Tule elk (Cervus canadensis nannodes) are the smallest subspecies of elk in North America, and can be found in pockets throughout the Central Valley and Coastal California. The tule elk of Point Reyes National Seashore are a great conservation success story. In 1978 just 10 animals (2 bulls and 8 cows) were reintroduced to Tomales Point, and there are now around 500 in two herds in the National Seashore.
Drake's Beach is a narrow stretch of beach that spans the western half of Drake's Bay in Point Reyes National Seashore. The beach is set against the dramatic sandstone cliffs that line the Drake's Bay, and stretches from the mouth of Drake's Estero to the Historic Lifeboat Station and Chimney Rock. Wildlife encounters are always a possibility, with gulls year round, large flocks of shorebirds during the migrations and winter season, and the chance to see elephants seals during their breeding season from December to March. It's a great beach to explore, but be sure to check the tide charts before you go!
In Point Reyes National Seashore, a drive along Sir Francis Drake Boulevard takes you to the outer peninsula and eventually to Chimney Rock and the Point Reyes Lighthouse. It's a beautiful drive through a mix of coastal scrub and agricultural grassland, and there's a chance to see wildlife along the entire length.
Tomales Point is the northern tip of the Point Reyes Peninsula, a sliver of land with Tomales Bay to the east and the blue waters of the Pacific Ocean to the west. A large area of Tomales Point has been set aside as the Tule Elk Preserve, and the herd now numbers between 400-500 animals. The coastal scrub ecosystem is beautiful to stroll through, and especially when the yellow bush lupine and other wildflowers are blooming in the spring.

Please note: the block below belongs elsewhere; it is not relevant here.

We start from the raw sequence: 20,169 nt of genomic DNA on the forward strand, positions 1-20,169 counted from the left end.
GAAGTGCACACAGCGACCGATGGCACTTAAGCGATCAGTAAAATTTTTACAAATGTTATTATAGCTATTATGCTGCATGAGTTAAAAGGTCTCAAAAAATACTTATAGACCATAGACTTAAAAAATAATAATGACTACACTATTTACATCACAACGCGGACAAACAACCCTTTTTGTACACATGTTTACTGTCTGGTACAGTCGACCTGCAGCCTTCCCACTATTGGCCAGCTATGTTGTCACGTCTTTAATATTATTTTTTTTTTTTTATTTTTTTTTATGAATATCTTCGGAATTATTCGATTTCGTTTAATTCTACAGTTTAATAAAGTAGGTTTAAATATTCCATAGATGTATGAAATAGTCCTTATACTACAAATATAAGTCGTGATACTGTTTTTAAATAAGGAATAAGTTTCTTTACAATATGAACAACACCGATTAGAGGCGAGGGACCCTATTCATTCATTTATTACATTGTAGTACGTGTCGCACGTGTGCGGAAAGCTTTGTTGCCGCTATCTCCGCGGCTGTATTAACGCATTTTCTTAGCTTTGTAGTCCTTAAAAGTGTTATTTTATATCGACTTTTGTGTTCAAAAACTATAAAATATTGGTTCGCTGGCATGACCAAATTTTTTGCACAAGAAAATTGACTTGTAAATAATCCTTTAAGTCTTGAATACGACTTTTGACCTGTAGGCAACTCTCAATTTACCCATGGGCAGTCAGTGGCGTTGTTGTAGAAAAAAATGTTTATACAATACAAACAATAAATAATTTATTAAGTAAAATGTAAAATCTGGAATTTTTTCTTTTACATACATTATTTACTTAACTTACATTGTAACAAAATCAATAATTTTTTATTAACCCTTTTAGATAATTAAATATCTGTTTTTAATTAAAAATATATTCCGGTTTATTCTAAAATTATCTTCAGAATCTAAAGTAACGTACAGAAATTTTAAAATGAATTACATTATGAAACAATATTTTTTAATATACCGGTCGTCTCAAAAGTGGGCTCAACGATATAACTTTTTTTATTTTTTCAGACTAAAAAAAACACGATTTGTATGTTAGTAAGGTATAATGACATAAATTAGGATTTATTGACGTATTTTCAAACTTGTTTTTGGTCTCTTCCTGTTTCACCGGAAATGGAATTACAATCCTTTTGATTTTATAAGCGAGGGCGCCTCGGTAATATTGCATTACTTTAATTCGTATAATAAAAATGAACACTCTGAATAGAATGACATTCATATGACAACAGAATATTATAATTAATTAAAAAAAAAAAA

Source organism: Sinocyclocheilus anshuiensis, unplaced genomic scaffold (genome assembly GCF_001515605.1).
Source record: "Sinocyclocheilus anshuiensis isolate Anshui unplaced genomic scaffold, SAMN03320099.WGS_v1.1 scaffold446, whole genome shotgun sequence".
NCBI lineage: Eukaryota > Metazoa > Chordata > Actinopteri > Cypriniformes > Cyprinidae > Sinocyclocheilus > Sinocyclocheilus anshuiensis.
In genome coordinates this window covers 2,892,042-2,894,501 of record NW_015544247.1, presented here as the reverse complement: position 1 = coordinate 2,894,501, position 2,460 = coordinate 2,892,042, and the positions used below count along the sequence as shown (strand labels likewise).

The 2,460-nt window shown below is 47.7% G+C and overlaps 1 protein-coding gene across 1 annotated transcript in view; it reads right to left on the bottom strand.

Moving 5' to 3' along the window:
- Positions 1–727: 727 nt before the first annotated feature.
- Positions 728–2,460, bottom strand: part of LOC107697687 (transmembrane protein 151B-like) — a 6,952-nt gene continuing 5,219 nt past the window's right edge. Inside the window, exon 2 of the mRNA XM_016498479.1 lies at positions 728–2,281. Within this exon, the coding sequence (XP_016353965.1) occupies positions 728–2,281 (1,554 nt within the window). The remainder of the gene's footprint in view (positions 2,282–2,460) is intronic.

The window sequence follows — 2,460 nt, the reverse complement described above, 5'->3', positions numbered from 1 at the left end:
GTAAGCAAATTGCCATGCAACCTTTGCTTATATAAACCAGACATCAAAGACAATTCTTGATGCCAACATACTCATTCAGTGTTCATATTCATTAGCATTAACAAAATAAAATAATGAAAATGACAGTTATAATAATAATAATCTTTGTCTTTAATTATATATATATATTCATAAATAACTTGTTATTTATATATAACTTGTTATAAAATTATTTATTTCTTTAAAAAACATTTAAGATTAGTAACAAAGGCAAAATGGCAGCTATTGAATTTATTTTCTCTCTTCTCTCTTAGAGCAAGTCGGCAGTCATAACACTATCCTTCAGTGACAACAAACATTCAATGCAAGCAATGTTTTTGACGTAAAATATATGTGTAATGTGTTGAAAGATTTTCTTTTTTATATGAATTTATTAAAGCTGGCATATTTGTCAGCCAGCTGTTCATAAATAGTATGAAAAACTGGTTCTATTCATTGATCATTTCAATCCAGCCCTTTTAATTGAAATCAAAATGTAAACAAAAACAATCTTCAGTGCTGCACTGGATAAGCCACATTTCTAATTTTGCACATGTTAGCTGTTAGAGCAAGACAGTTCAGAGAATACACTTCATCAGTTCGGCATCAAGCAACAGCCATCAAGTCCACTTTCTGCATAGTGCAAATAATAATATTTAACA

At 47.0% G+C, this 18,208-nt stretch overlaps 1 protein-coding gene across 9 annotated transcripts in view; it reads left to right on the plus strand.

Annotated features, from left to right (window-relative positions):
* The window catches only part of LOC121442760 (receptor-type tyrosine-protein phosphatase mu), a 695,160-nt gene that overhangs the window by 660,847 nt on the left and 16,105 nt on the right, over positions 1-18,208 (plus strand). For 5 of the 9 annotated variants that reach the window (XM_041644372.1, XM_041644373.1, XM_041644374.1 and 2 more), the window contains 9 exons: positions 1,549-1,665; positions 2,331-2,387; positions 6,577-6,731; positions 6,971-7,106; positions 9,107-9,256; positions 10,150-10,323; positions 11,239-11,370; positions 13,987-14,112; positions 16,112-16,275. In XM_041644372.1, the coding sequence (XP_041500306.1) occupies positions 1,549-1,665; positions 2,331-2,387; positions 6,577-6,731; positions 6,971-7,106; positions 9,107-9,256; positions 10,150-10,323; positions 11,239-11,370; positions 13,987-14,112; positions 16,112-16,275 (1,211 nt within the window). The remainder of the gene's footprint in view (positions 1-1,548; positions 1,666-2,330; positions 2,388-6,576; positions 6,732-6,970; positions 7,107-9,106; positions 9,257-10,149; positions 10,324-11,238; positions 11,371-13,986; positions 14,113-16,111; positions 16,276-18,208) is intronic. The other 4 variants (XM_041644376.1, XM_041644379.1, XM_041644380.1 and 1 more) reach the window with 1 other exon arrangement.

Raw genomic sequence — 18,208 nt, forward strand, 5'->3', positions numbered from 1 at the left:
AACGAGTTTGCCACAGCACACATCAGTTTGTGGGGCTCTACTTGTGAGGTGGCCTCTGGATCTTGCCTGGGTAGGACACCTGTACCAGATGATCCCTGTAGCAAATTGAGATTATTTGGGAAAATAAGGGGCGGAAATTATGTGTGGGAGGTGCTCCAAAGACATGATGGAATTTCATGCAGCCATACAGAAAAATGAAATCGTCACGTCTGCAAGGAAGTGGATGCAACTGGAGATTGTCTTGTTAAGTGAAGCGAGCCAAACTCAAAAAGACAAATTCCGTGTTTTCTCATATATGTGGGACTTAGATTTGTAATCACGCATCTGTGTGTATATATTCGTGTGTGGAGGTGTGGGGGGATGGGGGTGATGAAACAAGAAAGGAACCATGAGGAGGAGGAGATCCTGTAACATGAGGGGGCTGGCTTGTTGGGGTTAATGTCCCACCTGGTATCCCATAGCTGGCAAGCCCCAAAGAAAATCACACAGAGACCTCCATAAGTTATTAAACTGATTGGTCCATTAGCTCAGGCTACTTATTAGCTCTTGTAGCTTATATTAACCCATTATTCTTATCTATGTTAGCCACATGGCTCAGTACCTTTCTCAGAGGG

North America's fastest land animal, the pronghorn (Antilocapra americana), is a gorgeous species to behold. They are ideally suited to their grassland home, and watching them run across the prairie is like watching a shadow float across the plains. This is a species that I've been fascinated by ever since I was a child, and it was a dream of mine to have a chance to photograph them up close. I had some amazing encounters with pronghorn while in Yellowstone and Grand Teton National Park, and I hope to see them again in the future!
These adorable shorebirds, affectionately known as "Peeps" are among my favorite subjects. This gallery contains images of a variety of sandpiper species in the Calidris genus, including least sandpipers (Calidris minutilla), western sandpipers (Calidris mauri), and semipalmated sandpipers (Calidris pusilla), as well as my images of mixed sandpiper flocks. My photographs of two other species in the genus, sanderlings (Calidris alba) and dunlin (Calidris alpina), can be found in their separate galleries.
Song birds are a wonderful subject to photograph when you have the chance to get close, and this is especially true when they perch on spring wildflowers. The great thing about these birds is that you can find them on almost any hike you take. While I don't often go searching specifically for them on a trip, it's a wonderful bonus when they pick a perch right along the trail, and even more so when they start to sing!
In California, we have two species of pelicans -- the brown pelican and the American white pelican. The brown pelican is strictly a coastal species and the white pelicans breed and are found throughout the interior of the country. However, the San Francisco Bay area is one place where you can occasionally see them together at the same location.